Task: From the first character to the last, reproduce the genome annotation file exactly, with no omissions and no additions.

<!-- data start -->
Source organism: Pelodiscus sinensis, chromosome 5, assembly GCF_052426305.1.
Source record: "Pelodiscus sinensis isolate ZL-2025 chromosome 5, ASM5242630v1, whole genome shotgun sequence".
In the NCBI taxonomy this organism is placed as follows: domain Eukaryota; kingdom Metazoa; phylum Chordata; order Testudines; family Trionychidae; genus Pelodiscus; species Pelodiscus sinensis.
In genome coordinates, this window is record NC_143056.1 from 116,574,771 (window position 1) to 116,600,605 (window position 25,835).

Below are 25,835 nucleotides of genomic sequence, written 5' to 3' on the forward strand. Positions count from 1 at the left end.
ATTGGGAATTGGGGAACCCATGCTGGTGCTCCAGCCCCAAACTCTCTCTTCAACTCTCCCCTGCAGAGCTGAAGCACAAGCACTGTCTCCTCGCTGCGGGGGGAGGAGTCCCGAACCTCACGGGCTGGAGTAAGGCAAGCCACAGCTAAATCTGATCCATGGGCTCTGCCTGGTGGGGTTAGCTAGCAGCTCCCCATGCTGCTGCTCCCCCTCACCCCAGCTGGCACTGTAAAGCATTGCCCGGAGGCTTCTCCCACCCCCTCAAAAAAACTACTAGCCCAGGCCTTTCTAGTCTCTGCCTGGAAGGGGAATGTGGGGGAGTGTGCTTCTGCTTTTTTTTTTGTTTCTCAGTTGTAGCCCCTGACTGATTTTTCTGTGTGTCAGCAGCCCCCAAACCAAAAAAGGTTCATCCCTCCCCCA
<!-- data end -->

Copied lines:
Source organism: Pelodiscus sinensis, chromosome 5, assembly GCF_052426305.1.
Source record: "Pelodiscus sinensis isolate ZL-2025 chromosome 5, ASM5242630v1, whole genome shotgun sequence".
In the NCBI taxonomy this organism is placed as follows: domain Eukaryota; kingdom Metazoa; phylum Chordata; order Testudines; family Trionychidae; genus Pelodiscus; species Pelodiscus sinensis.
In genome coordinates, this window is record NC_143056.1 from 116,574,771 (window position 1) to 116,600,605 (window position 25,835).

Below are 25,835 nucleotides of genomic sequence, written 5' to 3' on the forward strand. Positions count from 1 at the left end.
ATTGGGAATTGGGGAACCCATGCTGGTGCTCCAGCCCCAAACTCTCTCTTCAACTCTCCCCTGCAGAGCTGAAGCACAAGCACTGTCTCCTCGCTGCGGGGGGAGGAGTCCCGAACCTCACGGGCTGGAGTAAGGCAAGCCACAGCTAAATCTGATCCATGGGCTCTGCCTGGTGGGGTTAGCTAGCAGCTCCCCATGCTGCTGCTCCCCCTCACCCCAGCTGGCACTGTAAAGCATTGCCCGGAGGCTTCTCCCACCCCCTCAAAAAAACTACTAGCCCAGGCCTTTCTAGTCTCTGCCTGGAAGGGGAATGTGGGGGAGTGTGCTTCTGCTTTTTTTTTTGTTTCTCAGTTGTAGCCCCTGACTGATTTTTCTGTGTGTCAGCAGCCCCCAAACCAAAAAAGGTTCATCCCTCCCCCA